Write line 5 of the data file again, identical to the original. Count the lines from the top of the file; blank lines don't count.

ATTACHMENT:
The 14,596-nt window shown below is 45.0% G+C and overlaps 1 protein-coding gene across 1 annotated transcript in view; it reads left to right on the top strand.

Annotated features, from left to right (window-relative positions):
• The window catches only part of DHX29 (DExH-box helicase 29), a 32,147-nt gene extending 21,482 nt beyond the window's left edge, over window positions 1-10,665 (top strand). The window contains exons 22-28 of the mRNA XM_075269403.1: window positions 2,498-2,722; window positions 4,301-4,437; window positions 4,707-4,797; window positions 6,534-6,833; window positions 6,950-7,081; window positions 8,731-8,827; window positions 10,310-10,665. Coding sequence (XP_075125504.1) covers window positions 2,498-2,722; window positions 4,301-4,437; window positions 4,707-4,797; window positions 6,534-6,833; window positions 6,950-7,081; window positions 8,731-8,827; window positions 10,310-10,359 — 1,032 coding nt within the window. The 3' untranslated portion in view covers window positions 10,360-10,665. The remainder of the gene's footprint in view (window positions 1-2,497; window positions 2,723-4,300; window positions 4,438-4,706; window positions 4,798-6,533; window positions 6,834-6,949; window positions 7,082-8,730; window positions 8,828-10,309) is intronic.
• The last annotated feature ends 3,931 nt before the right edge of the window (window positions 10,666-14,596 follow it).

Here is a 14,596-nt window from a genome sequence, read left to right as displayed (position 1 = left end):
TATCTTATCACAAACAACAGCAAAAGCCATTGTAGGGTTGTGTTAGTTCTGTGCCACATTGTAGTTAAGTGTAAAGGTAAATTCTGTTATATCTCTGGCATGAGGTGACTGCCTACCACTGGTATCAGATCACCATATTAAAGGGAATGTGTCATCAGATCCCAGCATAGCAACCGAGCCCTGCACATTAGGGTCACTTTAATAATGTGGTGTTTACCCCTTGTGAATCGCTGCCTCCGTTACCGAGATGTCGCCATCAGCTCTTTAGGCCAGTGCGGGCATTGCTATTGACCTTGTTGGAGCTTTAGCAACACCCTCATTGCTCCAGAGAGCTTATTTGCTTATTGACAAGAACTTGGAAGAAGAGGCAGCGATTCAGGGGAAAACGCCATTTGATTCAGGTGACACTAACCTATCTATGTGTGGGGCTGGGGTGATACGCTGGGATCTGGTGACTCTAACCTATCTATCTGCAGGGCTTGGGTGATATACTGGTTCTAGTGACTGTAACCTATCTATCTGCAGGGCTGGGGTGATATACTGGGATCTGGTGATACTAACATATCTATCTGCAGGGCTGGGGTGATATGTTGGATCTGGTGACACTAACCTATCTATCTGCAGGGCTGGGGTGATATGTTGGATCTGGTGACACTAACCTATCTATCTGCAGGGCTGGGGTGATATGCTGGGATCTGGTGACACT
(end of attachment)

Here is a 14,596-nt window from a genome sequence, read left to right as displayed (position 1 = left end):